Adobe's Create the Web Tour - Montreal Edition

Adobe is passing by Montreal on Thursday December 6th, 2012 for the "Create the Web Tour". At this event you will get a chance to see the various Adobe Edge Tools in action and also how to create mobile apps using HTML, JavaScript and CSS using PhoneGap.

So all really cool stuff and if you want to attend follow this link to register, there is still places available.


Brackets is now Adobe Edge Code

I recently wrote about Adobe's foray into creating an HTML/CSS/JavaScript code editor called Brackets. Since then Adobe has created the Adobe Edge Tools and Services platform, which contains a suite of tools to help developers build better web applications and as such, Brackets has become Adobe Edge Code within this suite. The difference between the two is that Adobe Edge Code integrates with other Edge tools such as Edge Web Fonts and PhoneGap Build; while Brackets remains the open source version of the code editor. The open-source Brackets web site is still maintained on GitHub.

You can currently download the preview of Adobe Edge Code from the web site to give it a try if you are interested. I wrote about some the features in a previous post here. Also, if you want to see the editor in action, there is great demo video that can be found on YouTube right here.


HTML5 / CSS / Javascript documentation

One of the best tools we have at hand when developing is online documentation. Online documentation is available for many programming languages such as Java, PHP, Ruby and can also be found for application frameworks such as jQuery and Spring.

For HTML, CSS and JavaScript, I typically go to the W3Schools web site to look something up and it has been a great resource for many years. Recently however, Adobe put forth a community drivin Web Platform Docs wiki site for all related web technologies. Although the site is currently in alpha form, it seems to have gotten off to a very good start. So I suggest you head on over there to take a look and contribute if you can :)

Other sites that I typically go to for such information is caniuse.com and the HTML5 comparison of layout engines.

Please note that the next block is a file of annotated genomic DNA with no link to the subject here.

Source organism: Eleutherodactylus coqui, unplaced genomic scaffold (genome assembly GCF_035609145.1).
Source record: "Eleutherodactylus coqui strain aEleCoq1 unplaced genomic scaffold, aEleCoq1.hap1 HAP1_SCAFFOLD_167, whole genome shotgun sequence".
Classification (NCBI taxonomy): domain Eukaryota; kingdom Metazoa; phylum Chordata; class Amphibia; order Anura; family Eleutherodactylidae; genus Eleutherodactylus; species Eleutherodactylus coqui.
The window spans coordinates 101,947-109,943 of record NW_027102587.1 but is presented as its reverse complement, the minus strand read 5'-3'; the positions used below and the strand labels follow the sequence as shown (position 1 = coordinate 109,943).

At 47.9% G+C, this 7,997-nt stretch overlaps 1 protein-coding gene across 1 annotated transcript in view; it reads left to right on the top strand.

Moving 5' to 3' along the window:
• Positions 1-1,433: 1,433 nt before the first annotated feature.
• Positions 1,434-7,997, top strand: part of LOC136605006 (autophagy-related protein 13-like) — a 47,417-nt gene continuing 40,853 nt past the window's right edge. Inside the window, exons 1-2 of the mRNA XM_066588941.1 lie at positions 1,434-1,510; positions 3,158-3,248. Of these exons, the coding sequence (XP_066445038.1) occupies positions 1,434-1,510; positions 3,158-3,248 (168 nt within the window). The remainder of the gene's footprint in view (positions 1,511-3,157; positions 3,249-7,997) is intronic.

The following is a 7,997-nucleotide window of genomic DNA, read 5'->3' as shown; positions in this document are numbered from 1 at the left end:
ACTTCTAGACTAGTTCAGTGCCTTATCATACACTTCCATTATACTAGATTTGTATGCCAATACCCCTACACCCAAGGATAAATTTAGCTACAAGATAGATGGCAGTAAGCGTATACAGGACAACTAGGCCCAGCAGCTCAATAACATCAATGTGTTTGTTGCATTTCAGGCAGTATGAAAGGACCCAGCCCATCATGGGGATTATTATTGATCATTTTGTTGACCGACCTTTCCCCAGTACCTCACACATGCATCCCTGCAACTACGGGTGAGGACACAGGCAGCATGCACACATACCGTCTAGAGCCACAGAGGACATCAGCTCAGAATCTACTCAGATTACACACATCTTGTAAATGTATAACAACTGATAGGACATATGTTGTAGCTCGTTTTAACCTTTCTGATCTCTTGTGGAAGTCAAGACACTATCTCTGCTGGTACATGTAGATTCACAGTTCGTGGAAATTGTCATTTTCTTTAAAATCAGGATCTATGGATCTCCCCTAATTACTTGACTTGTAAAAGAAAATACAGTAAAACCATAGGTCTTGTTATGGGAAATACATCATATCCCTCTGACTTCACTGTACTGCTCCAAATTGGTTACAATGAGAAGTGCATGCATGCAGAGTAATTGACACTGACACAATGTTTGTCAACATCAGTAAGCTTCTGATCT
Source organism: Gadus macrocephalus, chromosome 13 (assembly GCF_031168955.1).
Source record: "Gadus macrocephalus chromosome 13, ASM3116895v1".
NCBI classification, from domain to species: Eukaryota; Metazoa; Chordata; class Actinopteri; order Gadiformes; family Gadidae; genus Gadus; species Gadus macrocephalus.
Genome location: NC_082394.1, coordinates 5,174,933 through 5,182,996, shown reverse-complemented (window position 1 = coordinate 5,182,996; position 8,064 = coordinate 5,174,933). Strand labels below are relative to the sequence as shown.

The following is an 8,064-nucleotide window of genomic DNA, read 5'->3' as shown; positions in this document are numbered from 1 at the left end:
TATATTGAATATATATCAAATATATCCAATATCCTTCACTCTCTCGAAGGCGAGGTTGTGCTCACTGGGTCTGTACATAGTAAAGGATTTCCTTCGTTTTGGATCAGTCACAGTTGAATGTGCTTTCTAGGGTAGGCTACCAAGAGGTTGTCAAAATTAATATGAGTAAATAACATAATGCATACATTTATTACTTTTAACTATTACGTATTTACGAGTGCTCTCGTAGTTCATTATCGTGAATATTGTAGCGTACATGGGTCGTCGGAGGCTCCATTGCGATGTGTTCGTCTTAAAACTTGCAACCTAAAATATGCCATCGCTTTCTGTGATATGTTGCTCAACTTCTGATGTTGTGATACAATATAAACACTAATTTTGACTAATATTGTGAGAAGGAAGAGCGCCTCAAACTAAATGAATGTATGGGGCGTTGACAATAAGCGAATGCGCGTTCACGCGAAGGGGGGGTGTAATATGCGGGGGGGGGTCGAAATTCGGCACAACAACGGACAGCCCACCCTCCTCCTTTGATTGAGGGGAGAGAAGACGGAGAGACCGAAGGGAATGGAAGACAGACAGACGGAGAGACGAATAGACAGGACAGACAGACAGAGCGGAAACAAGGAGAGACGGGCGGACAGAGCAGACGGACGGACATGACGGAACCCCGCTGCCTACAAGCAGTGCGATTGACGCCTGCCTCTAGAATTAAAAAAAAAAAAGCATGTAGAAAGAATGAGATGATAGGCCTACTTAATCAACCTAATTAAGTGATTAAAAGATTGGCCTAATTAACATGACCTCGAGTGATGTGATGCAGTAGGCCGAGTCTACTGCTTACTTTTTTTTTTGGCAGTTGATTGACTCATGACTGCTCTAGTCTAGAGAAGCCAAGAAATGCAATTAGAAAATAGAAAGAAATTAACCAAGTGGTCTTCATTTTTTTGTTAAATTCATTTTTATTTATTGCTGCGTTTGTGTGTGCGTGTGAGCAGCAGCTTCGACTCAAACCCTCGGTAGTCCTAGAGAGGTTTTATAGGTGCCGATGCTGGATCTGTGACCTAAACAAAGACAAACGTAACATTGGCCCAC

Getting responsive design to work

I was recently working on a web site and wanted to make it work across several mobile devices. In my case I was testing on an iPhone 4, Android Tablet and an Android phone. So no big deal, I created three different CSS files to cover the range of devices, namely phones, tablets and PC. The low level details are that you create the different CSS files and then specify which one to use based on the screen size using CSS media queries, like so:

<link rel="stylesheet" media="all and (max-width: 320px)" href="site-max320.css"/>
<link rel="stylesheet" media="all and (min-width: 361px) and (max-width: 800px)" href="selene-max800.css"/>
<link rel="stylesheet" media="all and (min-width: 801px)" href="selene.css"/>

However, once I started testing on the phone and tablet something wasn't working right. It was like the mobile browsers were ignoring the media queries; they were auto-zooming out to display the web site in its entirety, which was not what I wanted. After some googling, I discovered that you have to tell the browsers scale the content to the width of the screen, this way the media queries will be taken into effect. To accomplish this, you have to put the viewport meta data tag in the head of your HTML document, like so:

<meta name="viewport" content="width=device-width, initial-scale=1, minimum-scale=1, maximum-scale=1"/>

Once I added this meta data tag, it all worked as expected :) A more detailed explanation about this meta data tag can be found here.